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  • Exploring the Funkadelic Aesthetic: Intertextuality and Cosmic Philosophizing in Funkadelic’s Album Covers and Liner Notes

Much has been written about the power of Parliament-Funkadelic’s music and stage shows,1 two undeniably essential elements of the overall P-Funk package, but far less has been said about the significance of the album covers and liner notes in transmitting the group’s philosophy of the funk,2 an elaborate mythology that helped the band gain worldwide recognition and an almost cult-like following of Funkateers.3 The liner notes and cover art of the Funkadelic albums of the 1970s and early 1980s provide a window into the society and culture of that transformative era and a better understanding of how P-Funk as a collective produced a counterhegemonic aesthetic and philosophy that offered not only biting critiques of politics, society, and the record industry but also space to explore other controversial and complex elements of life, such as sex, religion, emotions, and the meaning of life.4 In particular, I elucidate the influence of one of the most significant P-Funk artists and writers—Pedro Bell—and consider the relationships among writing, visual art, music, and performance as well as the significance of intertextuality5—the way in which P-Funk’s various texts relate or speak to one another to provide greater coherence and meaning. The characters who collectively exist as the “Parliafunkadelicment Thang” speak to one another through their music, stage shows, cover artwork, and liner notes, forming interconnected cultural productions in various mediums to produce a coherent worldview. By exploring the album covers as texts worthy to be analyzed as one would fine art, literature, or media, and as historical artifacts [End Page 141] that tell us about the time and place in which they appeared (or were imagined), I hope to demonstrate how P-Funk, and Bell specifically, successfully used both humor and myth to create a carnivalesque image and cosmological philosophy that helped elevate the group from an obscure funk band to mass popularity and legendary influence by transforming an explicitly black working-class style into an universal “Funkadelic aesthetic.”6 In addition, I explore the complicated nature of the band as a collective of artists and their varied experiences in the music industry; the members have experienced both the extreme lows of poverty and the highs of international success at different stages throughout their careers.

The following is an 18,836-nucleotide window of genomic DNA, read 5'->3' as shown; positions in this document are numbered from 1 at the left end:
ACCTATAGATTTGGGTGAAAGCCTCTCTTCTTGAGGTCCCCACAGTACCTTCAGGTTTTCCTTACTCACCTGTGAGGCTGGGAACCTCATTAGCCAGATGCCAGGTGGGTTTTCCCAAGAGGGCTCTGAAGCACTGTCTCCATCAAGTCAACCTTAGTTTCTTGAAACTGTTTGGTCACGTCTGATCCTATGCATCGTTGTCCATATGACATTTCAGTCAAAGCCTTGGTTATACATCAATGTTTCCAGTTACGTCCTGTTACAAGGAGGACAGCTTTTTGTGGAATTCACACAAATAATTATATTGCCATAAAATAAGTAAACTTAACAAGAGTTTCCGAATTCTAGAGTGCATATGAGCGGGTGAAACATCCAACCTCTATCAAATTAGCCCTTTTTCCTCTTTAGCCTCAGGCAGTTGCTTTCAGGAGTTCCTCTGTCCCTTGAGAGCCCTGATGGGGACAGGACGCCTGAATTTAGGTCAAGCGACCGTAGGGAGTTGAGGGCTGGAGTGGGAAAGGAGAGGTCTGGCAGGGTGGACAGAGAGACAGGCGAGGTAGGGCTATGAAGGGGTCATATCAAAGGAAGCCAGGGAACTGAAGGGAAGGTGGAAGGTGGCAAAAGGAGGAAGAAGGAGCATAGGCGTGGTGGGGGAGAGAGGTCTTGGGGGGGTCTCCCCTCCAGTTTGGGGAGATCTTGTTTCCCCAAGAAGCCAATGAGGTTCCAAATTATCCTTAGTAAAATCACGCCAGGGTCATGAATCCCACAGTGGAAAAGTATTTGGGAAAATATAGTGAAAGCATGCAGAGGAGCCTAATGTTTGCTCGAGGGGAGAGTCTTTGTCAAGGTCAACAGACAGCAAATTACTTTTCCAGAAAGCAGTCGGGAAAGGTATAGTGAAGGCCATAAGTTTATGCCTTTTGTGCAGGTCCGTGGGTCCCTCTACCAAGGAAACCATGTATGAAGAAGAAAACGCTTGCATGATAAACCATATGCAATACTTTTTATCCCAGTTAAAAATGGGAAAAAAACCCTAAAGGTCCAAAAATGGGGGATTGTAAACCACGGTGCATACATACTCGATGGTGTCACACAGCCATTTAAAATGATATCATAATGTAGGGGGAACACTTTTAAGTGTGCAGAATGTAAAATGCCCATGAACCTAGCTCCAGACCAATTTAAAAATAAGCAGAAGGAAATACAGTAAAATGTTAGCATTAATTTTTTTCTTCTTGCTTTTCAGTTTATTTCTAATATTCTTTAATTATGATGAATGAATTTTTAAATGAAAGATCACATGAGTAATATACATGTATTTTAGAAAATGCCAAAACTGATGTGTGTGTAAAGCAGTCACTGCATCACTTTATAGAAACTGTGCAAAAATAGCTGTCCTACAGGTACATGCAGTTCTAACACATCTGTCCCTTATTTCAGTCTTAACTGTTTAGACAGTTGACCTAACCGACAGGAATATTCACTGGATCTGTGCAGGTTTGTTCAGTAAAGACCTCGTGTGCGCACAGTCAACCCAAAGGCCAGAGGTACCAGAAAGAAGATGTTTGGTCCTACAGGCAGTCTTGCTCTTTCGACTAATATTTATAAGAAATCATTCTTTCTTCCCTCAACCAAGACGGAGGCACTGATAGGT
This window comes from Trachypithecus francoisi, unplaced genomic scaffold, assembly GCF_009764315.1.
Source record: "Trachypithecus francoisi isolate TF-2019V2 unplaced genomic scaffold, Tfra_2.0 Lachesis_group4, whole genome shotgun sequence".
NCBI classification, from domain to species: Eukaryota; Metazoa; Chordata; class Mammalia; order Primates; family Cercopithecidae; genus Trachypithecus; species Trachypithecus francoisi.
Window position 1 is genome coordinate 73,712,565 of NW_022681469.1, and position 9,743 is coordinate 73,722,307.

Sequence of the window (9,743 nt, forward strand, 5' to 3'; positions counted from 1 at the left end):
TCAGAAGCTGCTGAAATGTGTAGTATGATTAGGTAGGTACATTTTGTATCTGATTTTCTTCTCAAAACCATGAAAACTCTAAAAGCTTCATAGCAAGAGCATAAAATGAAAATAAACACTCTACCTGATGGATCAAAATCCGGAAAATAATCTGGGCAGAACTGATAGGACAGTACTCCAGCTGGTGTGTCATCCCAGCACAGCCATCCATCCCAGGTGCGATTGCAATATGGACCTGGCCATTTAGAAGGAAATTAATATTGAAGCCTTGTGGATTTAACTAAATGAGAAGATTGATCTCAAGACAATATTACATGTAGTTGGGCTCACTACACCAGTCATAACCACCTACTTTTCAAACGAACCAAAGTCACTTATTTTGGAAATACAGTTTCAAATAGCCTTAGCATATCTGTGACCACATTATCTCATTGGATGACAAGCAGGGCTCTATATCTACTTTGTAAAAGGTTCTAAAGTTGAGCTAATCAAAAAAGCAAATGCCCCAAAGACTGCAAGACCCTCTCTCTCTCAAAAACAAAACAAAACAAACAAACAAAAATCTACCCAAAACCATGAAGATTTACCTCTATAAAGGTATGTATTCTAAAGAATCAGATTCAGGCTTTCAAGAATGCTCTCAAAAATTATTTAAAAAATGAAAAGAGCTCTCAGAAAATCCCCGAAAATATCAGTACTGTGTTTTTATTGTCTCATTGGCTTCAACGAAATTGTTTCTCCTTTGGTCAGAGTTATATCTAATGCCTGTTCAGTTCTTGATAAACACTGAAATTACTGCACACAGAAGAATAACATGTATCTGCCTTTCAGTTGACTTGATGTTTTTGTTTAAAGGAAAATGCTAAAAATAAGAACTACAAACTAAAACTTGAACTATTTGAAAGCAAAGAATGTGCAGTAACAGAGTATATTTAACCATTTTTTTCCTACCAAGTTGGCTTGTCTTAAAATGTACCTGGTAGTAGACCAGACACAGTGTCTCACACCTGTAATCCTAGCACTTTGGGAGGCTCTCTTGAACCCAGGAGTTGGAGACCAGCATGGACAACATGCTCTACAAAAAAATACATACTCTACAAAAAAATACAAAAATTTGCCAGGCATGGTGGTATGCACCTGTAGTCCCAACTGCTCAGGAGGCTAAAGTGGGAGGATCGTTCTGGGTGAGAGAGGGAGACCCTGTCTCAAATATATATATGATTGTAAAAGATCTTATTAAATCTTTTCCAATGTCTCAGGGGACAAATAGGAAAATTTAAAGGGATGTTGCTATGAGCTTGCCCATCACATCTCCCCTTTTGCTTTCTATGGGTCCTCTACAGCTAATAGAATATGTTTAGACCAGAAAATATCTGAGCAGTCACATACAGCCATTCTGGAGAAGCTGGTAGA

Why Album Covers?

Parliament-Funkadelic’s album covers and liner notes deserve attention not only because they consist of amazing cosmic, comic artwork and creative philosophical liner notes that bend the English language in new and weird ways that helped the band reach a mass audience but also because at the time, album covers were an essential form of communication between musicians and their listeners. As visual artist and Funkateer Tym Stevens, explains: “In 1973, there was no MTV, no internet, no VCRs, no marketing strobe in all media. An act toured, they put out an album once a year, and they were lucky to get a TV appearance lip-synching a hit. . . . As a fan, almost your whole involvement with the band came through the album cover.”7 There was a brief window in the l960s and early 1970s when the album reigned supreme—between the era of the 45s, with their plain, white covers, and the advent first of the eight-track tape and later the compact cassette tape, neither of which left room for expression. The introduction of compact disc sleeves provided plenty of space, but in a miniature and therefore somewhat less engaging format than an album cover. In addition, the advent of gatefold record sleeves, which appeared in the mid-1960s, allowed more space to connect images and words with the music inside the package. Stevens recounts the power of the gatefold: “It was big . . . there were inserts and photos and posters. Sitting with your big ol’ headphones, you shut off the world and stared at every detail of the album art like they were paths to the other side, to the Escape.”8 In addition to providing a passage “to the other side,” Stevens remarks on how the...


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pp. 141-169
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